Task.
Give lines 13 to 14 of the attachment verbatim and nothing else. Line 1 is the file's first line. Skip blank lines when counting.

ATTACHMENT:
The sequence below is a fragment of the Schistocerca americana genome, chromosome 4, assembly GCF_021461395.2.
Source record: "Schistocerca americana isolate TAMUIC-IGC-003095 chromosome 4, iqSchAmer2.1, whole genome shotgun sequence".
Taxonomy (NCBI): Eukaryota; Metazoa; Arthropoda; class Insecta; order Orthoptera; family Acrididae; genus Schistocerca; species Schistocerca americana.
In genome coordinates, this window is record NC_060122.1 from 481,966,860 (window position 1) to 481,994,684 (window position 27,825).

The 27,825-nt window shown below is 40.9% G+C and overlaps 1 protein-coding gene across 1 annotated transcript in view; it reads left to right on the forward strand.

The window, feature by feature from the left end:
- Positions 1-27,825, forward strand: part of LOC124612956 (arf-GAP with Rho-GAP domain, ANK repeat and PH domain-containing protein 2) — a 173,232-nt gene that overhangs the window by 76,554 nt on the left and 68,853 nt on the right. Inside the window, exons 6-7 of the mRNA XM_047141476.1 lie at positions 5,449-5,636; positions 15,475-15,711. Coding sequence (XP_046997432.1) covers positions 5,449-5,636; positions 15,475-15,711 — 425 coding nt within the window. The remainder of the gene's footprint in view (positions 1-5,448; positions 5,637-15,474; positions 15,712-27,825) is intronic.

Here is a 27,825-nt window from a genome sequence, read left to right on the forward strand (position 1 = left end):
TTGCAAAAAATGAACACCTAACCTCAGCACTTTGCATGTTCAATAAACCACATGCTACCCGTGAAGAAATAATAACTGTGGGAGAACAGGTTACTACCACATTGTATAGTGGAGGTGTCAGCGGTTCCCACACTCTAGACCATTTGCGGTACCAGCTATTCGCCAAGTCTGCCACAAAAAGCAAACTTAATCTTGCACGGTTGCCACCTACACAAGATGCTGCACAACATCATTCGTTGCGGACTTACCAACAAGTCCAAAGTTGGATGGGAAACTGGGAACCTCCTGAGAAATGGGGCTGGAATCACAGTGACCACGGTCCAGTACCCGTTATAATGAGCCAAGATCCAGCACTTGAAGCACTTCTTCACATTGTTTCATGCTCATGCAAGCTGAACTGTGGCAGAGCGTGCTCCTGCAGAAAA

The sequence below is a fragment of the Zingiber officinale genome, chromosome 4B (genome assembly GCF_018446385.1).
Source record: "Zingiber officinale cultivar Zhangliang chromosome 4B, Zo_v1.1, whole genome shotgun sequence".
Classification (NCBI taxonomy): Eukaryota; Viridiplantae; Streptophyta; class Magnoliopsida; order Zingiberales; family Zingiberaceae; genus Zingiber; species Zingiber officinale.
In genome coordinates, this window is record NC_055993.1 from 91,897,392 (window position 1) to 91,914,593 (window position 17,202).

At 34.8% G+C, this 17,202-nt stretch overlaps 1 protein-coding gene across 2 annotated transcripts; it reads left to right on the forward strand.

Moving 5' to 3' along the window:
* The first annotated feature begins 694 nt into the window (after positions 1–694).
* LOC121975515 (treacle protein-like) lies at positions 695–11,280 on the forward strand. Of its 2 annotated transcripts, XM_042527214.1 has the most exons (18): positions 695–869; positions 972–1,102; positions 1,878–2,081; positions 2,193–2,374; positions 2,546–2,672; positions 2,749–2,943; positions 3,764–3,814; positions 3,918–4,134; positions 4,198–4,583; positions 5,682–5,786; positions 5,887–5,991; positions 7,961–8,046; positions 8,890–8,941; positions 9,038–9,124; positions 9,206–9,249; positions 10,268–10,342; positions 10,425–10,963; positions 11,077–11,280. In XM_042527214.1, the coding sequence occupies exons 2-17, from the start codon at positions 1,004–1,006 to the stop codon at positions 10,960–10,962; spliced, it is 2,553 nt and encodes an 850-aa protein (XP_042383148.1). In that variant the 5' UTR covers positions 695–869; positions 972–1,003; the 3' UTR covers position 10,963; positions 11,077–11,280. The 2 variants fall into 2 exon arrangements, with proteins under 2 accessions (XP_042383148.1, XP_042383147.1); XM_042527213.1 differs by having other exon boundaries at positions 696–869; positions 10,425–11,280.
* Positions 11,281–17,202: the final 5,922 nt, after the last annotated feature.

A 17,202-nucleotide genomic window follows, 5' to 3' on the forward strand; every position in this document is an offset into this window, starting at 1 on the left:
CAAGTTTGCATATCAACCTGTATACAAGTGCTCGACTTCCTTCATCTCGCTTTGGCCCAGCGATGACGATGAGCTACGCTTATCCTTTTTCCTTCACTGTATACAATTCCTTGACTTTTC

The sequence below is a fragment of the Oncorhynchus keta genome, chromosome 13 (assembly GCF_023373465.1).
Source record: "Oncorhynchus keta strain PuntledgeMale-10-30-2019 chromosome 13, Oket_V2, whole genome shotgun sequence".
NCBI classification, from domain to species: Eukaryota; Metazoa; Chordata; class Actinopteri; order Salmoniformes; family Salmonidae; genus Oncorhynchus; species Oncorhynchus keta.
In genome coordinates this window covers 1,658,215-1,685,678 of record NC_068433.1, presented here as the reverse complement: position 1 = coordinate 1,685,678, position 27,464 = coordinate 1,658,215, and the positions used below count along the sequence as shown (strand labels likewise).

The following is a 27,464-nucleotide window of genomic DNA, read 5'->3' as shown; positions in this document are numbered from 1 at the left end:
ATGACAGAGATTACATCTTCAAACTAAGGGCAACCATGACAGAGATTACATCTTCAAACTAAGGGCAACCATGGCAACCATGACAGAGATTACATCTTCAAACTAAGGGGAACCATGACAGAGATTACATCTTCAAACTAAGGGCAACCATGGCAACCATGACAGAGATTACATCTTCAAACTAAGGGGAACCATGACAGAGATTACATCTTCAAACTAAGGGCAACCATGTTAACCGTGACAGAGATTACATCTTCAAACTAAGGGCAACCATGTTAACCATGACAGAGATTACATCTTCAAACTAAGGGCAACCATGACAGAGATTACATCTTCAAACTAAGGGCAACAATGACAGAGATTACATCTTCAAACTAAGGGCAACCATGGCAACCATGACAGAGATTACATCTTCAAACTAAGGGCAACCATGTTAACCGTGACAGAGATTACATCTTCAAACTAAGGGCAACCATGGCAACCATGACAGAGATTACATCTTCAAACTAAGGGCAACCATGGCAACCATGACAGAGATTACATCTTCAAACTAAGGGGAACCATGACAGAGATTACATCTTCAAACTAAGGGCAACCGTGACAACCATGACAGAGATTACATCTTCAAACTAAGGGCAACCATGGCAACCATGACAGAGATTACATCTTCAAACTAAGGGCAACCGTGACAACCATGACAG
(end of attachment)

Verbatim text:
In genome coordinates, this window is record NC_055993.1 from 91,897,392 (window position 1) to 91,914,593 (window position 17,202).

At 34.8% G+C, this 17,202-nt stretch overlaps 1 protein-coding gene across 2 annotated transcripts; it reads left to right on the forward strand.